The drastic fall of Zynga on Facebook is showing that their way of building games — not focusing on anything but 2D in a very simplistic world — is not necessarily sustainable. People do lose interest in it over time. Most of the social games companies… Some of them are adopting Unity just for personal projects. Others are actively shifting towards it in a big way. They like the flexibility of being able to mix and match.
Unity still has its weaknesses. It’s not perfect for 2D. But it’s gotten a lot better in the last couple of years. The community has built some amazing extensions for Unity that make it easy to work with a mix of 2D and 3D or even pure 2D. We’re also working in that direction. 2D is kind of a subset of 3D. You just place planes in front of the camera. Once you start working like that, there’s a lot of interesting opportunities that arise. I think at least half the games that are made with Unity, at least on mobile, are fundamentally or mostly 2D.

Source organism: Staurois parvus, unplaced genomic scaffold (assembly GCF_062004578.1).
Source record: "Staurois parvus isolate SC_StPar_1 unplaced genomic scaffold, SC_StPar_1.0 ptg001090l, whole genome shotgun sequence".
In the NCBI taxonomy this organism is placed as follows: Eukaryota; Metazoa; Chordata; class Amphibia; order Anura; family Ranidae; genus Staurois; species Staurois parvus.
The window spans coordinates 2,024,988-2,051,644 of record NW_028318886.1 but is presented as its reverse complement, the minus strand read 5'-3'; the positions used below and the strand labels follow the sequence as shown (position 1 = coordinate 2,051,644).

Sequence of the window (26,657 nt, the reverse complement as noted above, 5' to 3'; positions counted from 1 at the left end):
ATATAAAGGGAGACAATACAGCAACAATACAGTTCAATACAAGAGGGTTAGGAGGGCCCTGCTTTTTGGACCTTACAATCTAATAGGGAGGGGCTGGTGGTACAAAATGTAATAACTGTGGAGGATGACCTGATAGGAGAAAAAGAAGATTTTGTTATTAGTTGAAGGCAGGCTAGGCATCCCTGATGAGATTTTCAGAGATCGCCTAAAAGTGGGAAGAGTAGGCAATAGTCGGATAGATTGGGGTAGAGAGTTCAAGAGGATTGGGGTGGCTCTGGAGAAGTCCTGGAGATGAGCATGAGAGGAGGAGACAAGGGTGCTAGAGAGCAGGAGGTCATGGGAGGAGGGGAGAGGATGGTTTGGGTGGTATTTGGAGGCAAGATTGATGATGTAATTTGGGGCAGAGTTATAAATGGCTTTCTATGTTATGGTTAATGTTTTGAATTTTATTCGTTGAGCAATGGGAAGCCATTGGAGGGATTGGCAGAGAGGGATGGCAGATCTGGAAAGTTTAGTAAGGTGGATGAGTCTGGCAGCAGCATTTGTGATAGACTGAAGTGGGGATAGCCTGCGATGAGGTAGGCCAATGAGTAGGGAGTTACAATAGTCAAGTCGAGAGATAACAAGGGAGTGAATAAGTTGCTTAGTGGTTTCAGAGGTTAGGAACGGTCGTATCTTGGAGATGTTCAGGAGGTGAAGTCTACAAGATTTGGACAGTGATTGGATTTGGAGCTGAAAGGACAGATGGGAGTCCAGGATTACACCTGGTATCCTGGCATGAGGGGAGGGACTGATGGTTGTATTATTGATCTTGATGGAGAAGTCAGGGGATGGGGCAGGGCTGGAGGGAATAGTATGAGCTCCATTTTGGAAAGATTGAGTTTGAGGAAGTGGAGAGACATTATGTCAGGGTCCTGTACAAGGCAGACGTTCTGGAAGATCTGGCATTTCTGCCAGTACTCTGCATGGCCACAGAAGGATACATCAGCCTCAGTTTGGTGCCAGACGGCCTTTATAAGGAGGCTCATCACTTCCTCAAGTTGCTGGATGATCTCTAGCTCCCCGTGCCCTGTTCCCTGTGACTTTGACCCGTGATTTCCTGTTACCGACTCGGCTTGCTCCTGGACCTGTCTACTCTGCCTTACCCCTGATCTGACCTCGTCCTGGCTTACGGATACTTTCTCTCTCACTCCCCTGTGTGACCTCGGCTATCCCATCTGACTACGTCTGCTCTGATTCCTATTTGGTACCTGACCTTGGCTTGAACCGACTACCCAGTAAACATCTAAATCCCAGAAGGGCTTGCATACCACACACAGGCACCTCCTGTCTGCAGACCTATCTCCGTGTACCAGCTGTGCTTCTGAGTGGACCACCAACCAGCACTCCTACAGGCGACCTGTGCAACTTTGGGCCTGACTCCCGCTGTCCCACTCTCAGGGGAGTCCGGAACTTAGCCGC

Helgason: We’re 210 people now. The only thing we’re saying about revenue is that we’re significantly profitable. We opened up some new offices, including some very strong local offices in Seoul, Tokyo, and Shanghai. We’re working very closely with companies there. We’re very proud of having a global company, where the leader of our Shanghai office speaks perfect Chinese, he’s from there, he knows everybody. He can go and talk to the studios on their terms and understand their problems. Today, in mobile, a third of our revenue is coming from Asia. The rest is split between the U.S. and Europe.